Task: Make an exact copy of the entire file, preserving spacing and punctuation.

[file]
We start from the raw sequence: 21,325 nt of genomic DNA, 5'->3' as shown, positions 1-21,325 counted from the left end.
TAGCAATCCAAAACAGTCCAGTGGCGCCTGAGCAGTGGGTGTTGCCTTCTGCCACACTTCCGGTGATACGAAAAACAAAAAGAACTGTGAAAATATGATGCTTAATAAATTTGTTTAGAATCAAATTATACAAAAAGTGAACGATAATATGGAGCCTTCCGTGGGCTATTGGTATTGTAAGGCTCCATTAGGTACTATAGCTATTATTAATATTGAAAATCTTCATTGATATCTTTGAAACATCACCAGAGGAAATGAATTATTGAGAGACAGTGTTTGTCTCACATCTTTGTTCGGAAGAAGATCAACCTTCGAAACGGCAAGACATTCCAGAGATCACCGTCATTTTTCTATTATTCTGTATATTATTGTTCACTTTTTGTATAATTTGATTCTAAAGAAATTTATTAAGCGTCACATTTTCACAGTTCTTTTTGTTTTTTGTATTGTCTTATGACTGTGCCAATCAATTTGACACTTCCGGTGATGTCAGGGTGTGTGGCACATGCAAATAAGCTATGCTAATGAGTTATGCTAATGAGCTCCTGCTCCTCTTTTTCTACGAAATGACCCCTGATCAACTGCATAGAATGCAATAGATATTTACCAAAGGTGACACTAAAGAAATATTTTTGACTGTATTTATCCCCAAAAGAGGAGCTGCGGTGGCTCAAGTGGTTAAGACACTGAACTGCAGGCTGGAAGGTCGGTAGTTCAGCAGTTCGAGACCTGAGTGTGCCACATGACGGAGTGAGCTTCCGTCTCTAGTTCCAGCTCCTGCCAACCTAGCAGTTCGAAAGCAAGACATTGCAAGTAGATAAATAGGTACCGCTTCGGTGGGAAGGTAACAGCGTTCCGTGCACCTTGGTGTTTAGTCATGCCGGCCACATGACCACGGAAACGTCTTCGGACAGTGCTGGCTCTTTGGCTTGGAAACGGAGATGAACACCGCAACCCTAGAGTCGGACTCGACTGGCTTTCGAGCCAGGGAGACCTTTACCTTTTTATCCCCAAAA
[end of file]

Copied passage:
We start from the raw sequence: 21,325 nt of genomic DNA, 5'->3' as shown, positions 1-21,325 counted from the left end.
TAGCAATCCAAAACAGTCCAGTGGCGCCTGAGCAGTGGGTGTTGCCTTCTGCCACACTTCCGGTGATACGAAAAACAAAAAGAACTGTGAAAATATGATGCTTAATAAATTTGTTTAGAATCAAATTATACAAAAAGTGAACGATAATATGGAGCCTTCCGTGGGCTATTGGTATTGTAAGGCTCCATTAGGTACTATAGCTATTATTAATATTGAAAATCTTCATTGATATCTTTGAAACATCACCAGAGGAAATGAATTATTGAGAGACAGTGTTTGTCTCACATCTTTGTTCGGAAGAAGATCAACCTTCGAAACGGCAAGACATTCCAGAGATCACCGTCATTTTTCTATTATTCTGTATATTATTGTTCACTTTTTGTATAATTTGATTCTAAAGAAATTTATTAAGCGTCACATTTTCACAGTTCTTTTTGTTTTTTGTATTGTCTTATGACTGTGCCAATCAATTTGACACTTCCGGTGATGTCAGGGTGTGTGGCACATGCAAATAAGCTATGCTAATGAGTTATGCTAATGAGCTCCTGCTCCTCTTTTTCTACGAAATGACCCCTGATCAACTGCATAGAATGCAATAGATATTTACCAAAGGTGACACTAAAGAAATATTTTTGACTGTATTTATCCCCAAAAGAGGAGCTGCGGTGGCTCAAGTGGTTAAGACACTGAACTGCAGGCTGGAAGGTCGGTAGTTCAGCAGTTCGAGACCTGAGTGTGCCACATGACGGAGTGAGCTTCCGTCTCTAGTTCCAGCTCCTGCCAACCTAGCAGTTCGAAAGCAAGACATTGCAAGTAGATAAATAGGTACCGCTTCGGTGGGAAGGTAACAGCGTTCCGTGCACCTTGGTGTTTAGTCATGCCGGCCACATGACCACGGAAACGTCTTCGGACAGTGCTGGCTCTTTGGCTTGGAAACGGAGATGAACACCGCAACCCTAGAGTCGGACTCGACTGGCTTTCGAGCCAGGGAGACCTTTACCTTTTTATCCCCAAAA